When they move in they select the furniture they want and pay the rental directly to the company. If there are any breakages, the company replace the items. If they want a change or a new look they can swap the furniture out for something else.
Practically everyone rents their kitchen appliances nowadays for example. It’s almost unheard of for anyone to buy them, although people often like to buy their own furniture. But it’s great having the rental service and saves us landlords a lot of hassle. I can remember the problems my parents had with their tenants!
T: The circular economy in action?
J: Yes, waste is frowned upon. With the rental companies, people can have new things, or new to them, but rather than throwing things away everything is recycled and reused. There is also a big repair shop in town, on the site of the old department store. Jim and Jenny my tenants at No 23 here both work there.
T: It’s interesting seeing what jobs people have now. What do the people who live here do?
J: No 25? That’s the Jenson family. David the father works for the same Vertical Farm company as Sally but he is involved in developing new farms in defunct skyscrapers.
T: Defunct skyscrapers?
J: Yes, there were a number built in nearby Zchester in the 2000’s but they became very unpopular after the big storms started. Although the architects insist that they are safe, people don’t feel safe when they are swaying around in the wind. Particularly after that big skyscraper in Shanghai collapsed.
Then if you leave a window open during a storm the wind can cause a massive amount of damage particularly in the higher levels, which insurers will normally refuse to cover.
However, no one wants to demolish the skyscrapers so they are now mostly used for urban farming units. They are very productive actually.
T: What about Mrs Jenson?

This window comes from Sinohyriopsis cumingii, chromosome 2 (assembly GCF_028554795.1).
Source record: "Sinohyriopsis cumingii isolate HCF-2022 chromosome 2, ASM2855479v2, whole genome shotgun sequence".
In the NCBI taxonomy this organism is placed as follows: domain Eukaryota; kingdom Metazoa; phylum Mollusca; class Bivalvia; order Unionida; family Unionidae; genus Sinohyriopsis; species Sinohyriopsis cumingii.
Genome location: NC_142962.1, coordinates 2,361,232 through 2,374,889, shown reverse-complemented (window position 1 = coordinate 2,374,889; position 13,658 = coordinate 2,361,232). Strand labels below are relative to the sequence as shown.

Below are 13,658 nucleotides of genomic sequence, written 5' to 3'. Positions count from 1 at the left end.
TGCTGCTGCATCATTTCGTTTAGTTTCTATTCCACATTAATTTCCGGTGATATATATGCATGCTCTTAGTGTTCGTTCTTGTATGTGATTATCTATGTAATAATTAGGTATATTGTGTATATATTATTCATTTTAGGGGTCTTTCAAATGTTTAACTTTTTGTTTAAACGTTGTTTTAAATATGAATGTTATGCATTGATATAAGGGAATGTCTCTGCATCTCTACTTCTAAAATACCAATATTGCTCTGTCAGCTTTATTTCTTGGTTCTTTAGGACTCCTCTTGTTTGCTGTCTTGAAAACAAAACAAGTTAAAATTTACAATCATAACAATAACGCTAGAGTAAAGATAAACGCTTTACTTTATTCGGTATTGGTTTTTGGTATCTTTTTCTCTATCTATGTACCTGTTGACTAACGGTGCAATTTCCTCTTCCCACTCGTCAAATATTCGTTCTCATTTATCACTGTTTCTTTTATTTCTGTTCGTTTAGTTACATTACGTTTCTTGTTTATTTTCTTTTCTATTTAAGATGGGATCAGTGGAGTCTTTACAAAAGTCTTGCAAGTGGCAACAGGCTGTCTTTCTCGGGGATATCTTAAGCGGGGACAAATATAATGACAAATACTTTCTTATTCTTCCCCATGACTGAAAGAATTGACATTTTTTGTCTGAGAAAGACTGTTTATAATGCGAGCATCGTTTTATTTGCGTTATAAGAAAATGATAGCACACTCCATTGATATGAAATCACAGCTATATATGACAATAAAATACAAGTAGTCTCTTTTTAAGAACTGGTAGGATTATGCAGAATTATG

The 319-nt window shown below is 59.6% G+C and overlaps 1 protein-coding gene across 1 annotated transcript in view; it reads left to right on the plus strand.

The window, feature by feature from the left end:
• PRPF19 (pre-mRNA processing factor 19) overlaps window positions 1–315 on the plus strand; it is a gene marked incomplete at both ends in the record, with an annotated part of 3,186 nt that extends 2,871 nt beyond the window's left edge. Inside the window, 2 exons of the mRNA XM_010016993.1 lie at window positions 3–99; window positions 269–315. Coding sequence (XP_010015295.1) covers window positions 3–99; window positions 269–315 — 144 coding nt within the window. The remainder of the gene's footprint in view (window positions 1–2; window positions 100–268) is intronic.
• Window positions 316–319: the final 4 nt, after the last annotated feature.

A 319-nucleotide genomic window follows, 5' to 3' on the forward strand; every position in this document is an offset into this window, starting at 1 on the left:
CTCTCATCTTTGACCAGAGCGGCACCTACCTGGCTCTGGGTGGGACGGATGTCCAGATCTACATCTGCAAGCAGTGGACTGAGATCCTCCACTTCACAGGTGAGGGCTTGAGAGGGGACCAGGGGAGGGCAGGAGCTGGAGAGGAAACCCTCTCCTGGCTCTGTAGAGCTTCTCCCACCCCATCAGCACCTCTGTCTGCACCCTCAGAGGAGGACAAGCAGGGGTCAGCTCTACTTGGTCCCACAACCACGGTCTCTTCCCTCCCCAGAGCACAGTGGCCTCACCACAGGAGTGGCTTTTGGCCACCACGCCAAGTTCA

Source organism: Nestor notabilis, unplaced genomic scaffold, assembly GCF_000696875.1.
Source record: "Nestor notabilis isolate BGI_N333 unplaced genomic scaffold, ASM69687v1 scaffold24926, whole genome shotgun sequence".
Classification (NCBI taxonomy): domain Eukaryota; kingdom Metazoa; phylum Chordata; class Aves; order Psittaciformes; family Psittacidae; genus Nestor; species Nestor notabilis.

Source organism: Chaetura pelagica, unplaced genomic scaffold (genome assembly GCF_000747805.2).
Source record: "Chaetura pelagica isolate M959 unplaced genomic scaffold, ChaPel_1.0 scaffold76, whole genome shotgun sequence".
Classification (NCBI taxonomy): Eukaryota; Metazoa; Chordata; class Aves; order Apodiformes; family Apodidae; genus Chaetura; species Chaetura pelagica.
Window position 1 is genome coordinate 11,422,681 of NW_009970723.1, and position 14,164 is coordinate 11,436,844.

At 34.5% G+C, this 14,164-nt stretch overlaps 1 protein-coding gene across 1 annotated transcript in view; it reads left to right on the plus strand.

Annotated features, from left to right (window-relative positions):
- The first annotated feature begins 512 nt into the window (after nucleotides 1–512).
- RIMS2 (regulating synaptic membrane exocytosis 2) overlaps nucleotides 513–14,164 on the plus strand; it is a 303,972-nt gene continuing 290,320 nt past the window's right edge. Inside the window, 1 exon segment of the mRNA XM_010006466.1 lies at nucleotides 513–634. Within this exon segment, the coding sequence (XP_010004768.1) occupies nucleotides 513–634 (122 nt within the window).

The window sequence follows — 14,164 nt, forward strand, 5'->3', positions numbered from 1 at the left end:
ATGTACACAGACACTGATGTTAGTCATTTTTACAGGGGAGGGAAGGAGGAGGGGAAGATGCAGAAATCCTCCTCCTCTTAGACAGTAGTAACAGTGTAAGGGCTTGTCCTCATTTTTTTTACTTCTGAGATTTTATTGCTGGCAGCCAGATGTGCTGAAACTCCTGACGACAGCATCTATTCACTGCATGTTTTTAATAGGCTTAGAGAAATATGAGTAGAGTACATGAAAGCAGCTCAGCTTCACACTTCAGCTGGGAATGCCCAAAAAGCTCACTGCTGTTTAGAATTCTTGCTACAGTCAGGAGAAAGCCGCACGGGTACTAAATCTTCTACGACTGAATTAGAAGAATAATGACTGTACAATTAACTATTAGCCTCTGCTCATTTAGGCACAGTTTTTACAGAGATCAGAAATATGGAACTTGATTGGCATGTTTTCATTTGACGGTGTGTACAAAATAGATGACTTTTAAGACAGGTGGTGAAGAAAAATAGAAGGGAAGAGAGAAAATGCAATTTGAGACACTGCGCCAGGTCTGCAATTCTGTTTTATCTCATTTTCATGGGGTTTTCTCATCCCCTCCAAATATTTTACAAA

J: She’s a teacher. The school is in the next block although a lot of teaching is done online as parents don’t want their kids travelling to school in the storms.
The council are considering developing a tunnel system as they have in some of the big cities but the city engineers are worried about flood risk.
T; You mentioned the Landlords Association?
J: Yes, all landlords must belong to one and they monitor standards as well as providing services for landlords. They are very strict but it keeps out the rogue landlords. For which we are all grateful.
Anyway, come into No 27, I promised the tenant I’d keep an eye on things while he’s away.
T: It doesn’t look that different from homes in the 2020’s. Isn’t that a gas hob? I thought gas would be banned by now!
J: Most gas is, but we still have green gas. They make it from grass.
Some people prefer it to electricity for cooking although it’s more expensive. Most people though use electricity – it’s a lot cheaper and more reliable. And safer! But Ian here fancies himself as a bit of a chef and says gas is better.
T: Where is he now?
J: He’s working on the new carbon capture project. It’s being built in the old Flydale mines complex.
T: But I thought you already had a carbon capture plant. Why do you need another?
J; We urgently need to remove carbon from the air. You lot, you dilly-dallied such a lot in getting going. We are really suffering for it.
We have the most ghastly storms, you can’t imagine, people often get killed if they are trapped outside. Particularly children. Many people are terrified of travelling and getting trapped away from home. It has affected everything.
Life today is liveable but it’s much more dangerous than your world. We have done a lot – we have a lot of community projects for example, but the seas are still rising. Flydale will still be here in 100 years time but many other places won’t.
Go back to 2021 and tell your people to get on with things.
T: I’ll do that James. And thank you so much for showing me around.
J: It’s been my pleasure.
Some of the sites that inspired this article:
- Ellen McArthur Foundation for the circular economy
- 39 Ways to Save the Planet and Oxford PV on more efficient solar panels.
- 39 Ways to Save the Planet – swiss air and Climeworks.
- Ecotricity green gas.
- Flood map from NASA.
The format of a discussion with someone from another time was inspired by Arther C Clarke’s City and the Stars and Jeserac’s conversation with Yarlan Zey in chapter 25.
Let me have your feedback on my vision in the comments section!